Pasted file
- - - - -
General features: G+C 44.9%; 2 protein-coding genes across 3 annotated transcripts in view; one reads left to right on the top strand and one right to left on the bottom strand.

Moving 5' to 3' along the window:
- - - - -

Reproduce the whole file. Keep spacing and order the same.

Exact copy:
General features: G+C 44.9%; 2 protein-coding genes across 3 annotated transcripts in view; one reads left to right on the top strand and one right to left on the bottom strand.

Moving 5' to 3' along the window: